Shift in focus from Kings to Sockeye and Silvers has changed “the best time” to visit.

Ivy2As most are aware, our king salmon returns are just not what they once were. Recent years have seen low enough returns to warrant complete closures and seeing this writing on the wall had us looking in alternative directions many years back. It was time to give the kings a break and let them rebuild.  For us, the most obvious and attractive alternative fishery to king salmon is sockeye. First, sockeye are more abundant overall, typically arriving in the hundreds of thousands and not tens of thousands like king salmon. Second, sockeye salmon limits are more liberal than king salmon. We do not have catch and release or slot limits for sockeye. Restrictions are unusual so they are very predictable for planning purposes. Thirdly, sockeye salmon are caught from shore. While kings are bigger, most of the time the fishing is done by back trolling from the boat with the rods in the holders.  With sockeye, you actually get out of the boat and wade into the river. You are actually fishing and doing it all; the fishing, hooking and catching.

As a guide I see first-hand the satisfaction this bestows upon my clients as they know they had a lot to do with a successful day. Sockeye typically have a far more forgiving learning curve as well because with kings, one missed opportunity is likely all you will get in a day. You can lose a few with sockeye and still expect to catch a limit and that’s a nice cushion to have especially if you are totally new to sockeye fishing or even fishing in general. Finally rounding out the list of reasons sockeye have provided a great alternative to king salmon is they are amazing to eat. Their firm red meat holds its quality longer than any other salmon and with a daily limit of three, the amount of fish you can take home really adds up.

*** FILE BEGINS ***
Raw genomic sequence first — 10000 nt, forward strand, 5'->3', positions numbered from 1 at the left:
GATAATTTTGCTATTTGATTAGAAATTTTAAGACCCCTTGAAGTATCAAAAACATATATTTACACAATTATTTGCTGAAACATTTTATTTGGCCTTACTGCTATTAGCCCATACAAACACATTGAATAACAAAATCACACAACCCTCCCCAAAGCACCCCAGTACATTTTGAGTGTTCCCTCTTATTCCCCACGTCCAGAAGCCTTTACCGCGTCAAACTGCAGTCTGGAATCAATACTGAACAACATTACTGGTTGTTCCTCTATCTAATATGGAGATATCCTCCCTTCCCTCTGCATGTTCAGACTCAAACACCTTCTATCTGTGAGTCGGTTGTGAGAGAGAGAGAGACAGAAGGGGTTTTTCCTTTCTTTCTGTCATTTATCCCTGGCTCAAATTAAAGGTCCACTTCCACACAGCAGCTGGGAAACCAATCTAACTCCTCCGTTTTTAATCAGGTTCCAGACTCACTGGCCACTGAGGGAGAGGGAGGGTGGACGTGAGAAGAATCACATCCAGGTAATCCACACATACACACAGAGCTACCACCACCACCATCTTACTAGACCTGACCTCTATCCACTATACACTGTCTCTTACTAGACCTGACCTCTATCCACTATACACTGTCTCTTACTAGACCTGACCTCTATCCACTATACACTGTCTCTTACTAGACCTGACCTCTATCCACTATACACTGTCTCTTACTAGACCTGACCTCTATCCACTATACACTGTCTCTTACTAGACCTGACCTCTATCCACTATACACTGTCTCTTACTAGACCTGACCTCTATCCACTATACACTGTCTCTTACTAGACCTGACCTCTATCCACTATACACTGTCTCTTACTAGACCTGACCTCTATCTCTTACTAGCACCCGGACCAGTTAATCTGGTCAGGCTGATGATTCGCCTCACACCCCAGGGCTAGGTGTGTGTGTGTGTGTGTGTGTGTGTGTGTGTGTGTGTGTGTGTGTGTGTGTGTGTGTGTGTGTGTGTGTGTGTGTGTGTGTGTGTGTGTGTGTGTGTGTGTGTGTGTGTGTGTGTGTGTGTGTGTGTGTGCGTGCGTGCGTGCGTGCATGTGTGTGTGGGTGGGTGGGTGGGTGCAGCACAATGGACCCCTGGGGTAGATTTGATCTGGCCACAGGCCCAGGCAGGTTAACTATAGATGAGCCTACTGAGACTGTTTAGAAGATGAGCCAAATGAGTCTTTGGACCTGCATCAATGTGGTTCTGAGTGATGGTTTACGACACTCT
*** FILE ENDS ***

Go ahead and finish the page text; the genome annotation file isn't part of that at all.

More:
bigsilverSilvers have long been a prominent segment of our fishing season with the run often overlapping with the end of the sockeye return in most years. Normally we will start catching decent numbers of silvers while we are still sockeye fishing and we know then it is time to get in the boat and start targeting the fresh silvers with lures. This transition normally occurs in the second week of August.

So back to the million dollar question, one I get asked a lot when people are inquiring about a fishing trip to Alaska. When is the best time to come? The truth: there really is no best time. Run timing, weather, river conditions, luck, all play a huge part in what makes each season unique. The best guidance I can offer is to steer toward typically good times, look back at historical averages. Our salmon runs all seem to return within a somewhat predictable goal post each year so trying to time your trip during the historical peak of the run should serve you well. All that said, we do have several different runs of fish and their peaks, especially for sockeye and silvers, can be well distributed over the course of several days and even weeks. Here’s a list of the most notable runs in our area and their peak times:

Early Run Kasilof Kings: June 5-15: PEAK

Early Run Kasilof Sockeye: June 5-25: PEAK

Early Run Kenai Kings: June 10-25: PEAK

Early Run Kenai Sockeye (Russian River Run): June 5-20: PEAK

Late Run Kasilof Kings: July 15-31: PEAK

Late Run Kasilof Sockeye: July 5-25: PEAK

Late Run Kenai Kings: July 15-25: PEAK

Late Run Kenai Sockeye: July 15-25: PEAK

Early Run Kasilof Silvers: Aug 15-25: PEAK

Early Run Kenai Silvers: Aug 10-25: PEAK

Kenai Pink Salmon (even years only): Aug 5-20: PEAK

Late Run Kenai Silvers: Sept 5-25: PEAK

Southern Kenai Peninsula Steelhead: Sept 15-Oct. 10: PEAK

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Kenai Guides,
33350 Keystone Drive, Soldotna, AK 99669
Phone: (1800) 622-1177

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